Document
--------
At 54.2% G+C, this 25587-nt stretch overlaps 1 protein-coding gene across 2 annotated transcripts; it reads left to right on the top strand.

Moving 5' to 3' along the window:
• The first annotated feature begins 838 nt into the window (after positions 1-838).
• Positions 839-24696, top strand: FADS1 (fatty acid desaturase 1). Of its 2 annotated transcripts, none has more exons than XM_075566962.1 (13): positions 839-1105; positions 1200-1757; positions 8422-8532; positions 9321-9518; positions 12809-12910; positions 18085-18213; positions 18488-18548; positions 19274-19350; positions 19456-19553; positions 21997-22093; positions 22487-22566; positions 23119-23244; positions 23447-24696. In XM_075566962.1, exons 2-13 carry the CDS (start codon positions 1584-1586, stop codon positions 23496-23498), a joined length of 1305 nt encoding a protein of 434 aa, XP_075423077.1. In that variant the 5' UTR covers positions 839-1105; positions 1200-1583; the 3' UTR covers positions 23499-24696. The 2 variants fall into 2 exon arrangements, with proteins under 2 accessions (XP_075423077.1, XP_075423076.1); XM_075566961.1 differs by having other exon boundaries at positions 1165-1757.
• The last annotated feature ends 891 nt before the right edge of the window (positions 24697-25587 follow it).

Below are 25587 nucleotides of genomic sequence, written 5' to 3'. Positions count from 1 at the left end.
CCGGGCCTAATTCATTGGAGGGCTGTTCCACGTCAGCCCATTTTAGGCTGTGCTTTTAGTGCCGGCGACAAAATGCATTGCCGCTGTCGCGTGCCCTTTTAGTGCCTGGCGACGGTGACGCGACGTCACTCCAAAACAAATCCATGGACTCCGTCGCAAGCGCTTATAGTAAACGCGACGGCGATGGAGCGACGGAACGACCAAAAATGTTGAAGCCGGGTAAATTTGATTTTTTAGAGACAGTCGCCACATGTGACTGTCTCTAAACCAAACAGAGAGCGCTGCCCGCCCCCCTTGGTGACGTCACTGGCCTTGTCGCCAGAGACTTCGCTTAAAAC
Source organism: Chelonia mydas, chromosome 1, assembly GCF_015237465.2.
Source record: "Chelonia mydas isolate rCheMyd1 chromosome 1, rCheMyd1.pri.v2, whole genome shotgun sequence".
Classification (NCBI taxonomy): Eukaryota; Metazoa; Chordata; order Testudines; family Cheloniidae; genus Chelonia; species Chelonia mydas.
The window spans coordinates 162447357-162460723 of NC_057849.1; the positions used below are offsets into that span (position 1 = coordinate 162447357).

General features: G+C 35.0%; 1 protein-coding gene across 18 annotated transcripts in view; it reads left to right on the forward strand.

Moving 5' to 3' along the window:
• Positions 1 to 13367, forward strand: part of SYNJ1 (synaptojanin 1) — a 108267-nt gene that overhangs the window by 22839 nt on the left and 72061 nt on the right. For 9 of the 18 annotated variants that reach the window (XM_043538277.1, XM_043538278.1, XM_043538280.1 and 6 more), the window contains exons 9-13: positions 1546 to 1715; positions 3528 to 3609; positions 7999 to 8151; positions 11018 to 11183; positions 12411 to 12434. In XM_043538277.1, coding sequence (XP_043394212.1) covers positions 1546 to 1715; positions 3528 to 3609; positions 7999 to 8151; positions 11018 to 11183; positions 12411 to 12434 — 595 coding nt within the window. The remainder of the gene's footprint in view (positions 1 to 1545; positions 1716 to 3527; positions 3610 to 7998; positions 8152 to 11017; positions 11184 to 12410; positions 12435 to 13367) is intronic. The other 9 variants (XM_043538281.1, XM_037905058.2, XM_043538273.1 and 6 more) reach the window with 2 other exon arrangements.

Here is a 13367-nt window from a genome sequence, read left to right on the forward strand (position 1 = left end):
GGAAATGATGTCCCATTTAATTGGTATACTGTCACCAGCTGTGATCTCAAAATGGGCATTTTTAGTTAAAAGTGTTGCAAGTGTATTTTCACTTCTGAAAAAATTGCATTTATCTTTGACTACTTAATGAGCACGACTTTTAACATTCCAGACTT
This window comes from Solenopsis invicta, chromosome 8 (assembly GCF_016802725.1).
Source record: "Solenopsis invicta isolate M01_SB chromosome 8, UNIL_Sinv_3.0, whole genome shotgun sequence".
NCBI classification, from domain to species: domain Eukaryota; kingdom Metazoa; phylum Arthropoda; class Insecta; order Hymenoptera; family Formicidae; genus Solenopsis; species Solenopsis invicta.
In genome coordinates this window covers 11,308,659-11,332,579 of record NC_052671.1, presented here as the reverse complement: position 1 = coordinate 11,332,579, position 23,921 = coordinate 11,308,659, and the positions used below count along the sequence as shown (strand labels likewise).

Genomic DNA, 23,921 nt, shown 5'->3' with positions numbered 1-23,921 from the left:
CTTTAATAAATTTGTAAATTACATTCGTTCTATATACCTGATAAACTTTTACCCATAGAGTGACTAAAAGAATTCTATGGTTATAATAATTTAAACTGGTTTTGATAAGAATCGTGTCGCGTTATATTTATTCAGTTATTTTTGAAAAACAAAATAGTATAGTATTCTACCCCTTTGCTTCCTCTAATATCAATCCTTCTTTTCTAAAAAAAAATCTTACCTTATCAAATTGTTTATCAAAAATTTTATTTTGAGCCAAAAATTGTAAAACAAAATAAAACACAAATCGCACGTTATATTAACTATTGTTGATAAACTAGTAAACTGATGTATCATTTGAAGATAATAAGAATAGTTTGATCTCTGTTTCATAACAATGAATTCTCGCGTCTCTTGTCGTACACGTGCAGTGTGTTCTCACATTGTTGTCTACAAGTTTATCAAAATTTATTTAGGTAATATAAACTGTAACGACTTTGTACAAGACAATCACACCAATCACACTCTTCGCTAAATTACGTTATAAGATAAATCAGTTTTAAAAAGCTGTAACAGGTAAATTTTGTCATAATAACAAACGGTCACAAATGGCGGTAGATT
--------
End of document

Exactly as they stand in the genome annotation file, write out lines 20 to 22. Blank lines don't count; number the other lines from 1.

In genome coordinates this window covers 11,308,659-11,332,579 of record NC_052671.1, presented here as the reverse complement: position 1 = coordinate 11,332,579, position 23,921 = coordinate 11,308,659, and the positions used below count along the sequence as shown (strand labels likewise).

Genomic DNA, 23,921 nt, shown 5'->3' with positions numbered 1-23,921 from the left:
CTTTAATAAATTTGTAAATTACATTCGTTCTATATACCTGATAAACTTTTACCCATAGAGTGACTAAAAGAATTCTATGGTTATAATAATTTAAACTGGTTTTGATAAGAATCGTGTCGCGTTATATTTATTCAGTTATTTTTGAAAAACAAAATAGTATAGTATTCTACCCCTTTGCTTCCTCTAATATCAATCCTTCTTTTCTAAAAAAAAATCTTACCTTATCAAATTGTTTATCAAAAATTTTATTTTGAGCCAAAAATTGTAAAACAAAATAAAACACAAATCGCACGTTATATTAACTATTGTTGATAAACTAGTAAACTGATGTATCATTTGAAGATAATAAGAATAGTTTGATCTCTGTTTCATAACAATGAATTCTCGCGTCTCTTGTCGTACACGTGCAGTGTGTTCTCACATTGTTGTCTACAAGTTTATCAAAATTTATTTAGGTAATATAAACTGTAACGACTTTGTACAAGACAATCACACCAATCACACTCTTCGCTAAATTACGTTATAAGATAAATCAGTTTTAAAAAGCTGTAACAGGTAAATTTTGTCATAATAACAAACGGTCACAAATGGCGGTAGATT